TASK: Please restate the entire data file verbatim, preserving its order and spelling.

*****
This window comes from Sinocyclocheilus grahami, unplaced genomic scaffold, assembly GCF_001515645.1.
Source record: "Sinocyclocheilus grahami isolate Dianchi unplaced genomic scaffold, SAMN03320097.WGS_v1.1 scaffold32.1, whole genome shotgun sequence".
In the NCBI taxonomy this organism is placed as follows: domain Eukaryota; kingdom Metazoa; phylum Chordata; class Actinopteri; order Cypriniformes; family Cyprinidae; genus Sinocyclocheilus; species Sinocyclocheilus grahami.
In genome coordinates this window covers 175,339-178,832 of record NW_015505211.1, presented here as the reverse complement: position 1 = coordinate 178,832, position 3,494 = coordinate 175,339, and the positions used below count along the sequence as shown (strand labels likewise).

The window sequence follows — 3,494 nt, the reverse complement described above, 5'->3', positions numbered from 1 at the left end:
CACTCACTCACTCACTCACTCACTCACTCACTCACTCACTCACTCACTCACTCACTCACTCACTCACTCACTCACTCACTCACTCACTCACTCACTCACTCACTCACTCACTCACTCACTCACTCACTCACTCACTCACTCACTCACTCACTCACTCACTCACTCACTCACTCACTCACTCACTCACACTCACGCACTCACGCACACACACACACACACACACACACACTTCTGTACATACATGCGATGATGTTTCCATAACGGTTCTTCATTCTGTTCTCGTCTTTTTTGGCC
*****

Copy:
This window comes from Sinocyclocheilus grahami, unplaced genomic scaffold, assembly GCF_001515645.1.
Source record: "Sinocyclocheilus grahami isolate Dianchi unplaced genomic scaffold, SAMN03320097.WGS_v1.1 scaffold32.1, whole genome shotgun sequence".
In the NCBI taxonomy this organism is placed as follows: domain Eukaryota; kingdom Metazoa; phylum Chordata; class Actinopteri; order Cypriniformes; family Cyprinidae; genus Sinocyclocheilus; species Sinocyclocheilus grahami.
In genome coordinates this window covers 175,339-178,832 of record NW_015505211.1, presented here as the reverse complement: position 1 = coordinate 178,832, position 3,494 = coordinate 175,339, and the positions used below count along the sequence as shown (strand labels likewise).

The window sequence follows — 3,494 nt, the reverse complement described above, 5'->3', positions numbered from 1 at the left end:
CACTCACTCACTCACTCACTCACTCACTCACTCACTCACTCACTCACTCACTCACTCACTCACTCACTCACTCACTCACTCACTCACTCACTCACTCACTCACTCACTCACTCACTCACTCACTCACTCACTCACTCACTCACTCACTCACTCACTCACTCACTCACTCACTCACTCACTCACTCACACTCACGCACTCACGCACACACACACACACACACACACACACTTCTGTACATACATGCGATGATGTTTCCATAACGGTTCTTCATTCTGTTCTCGTCTTTTTTGGCC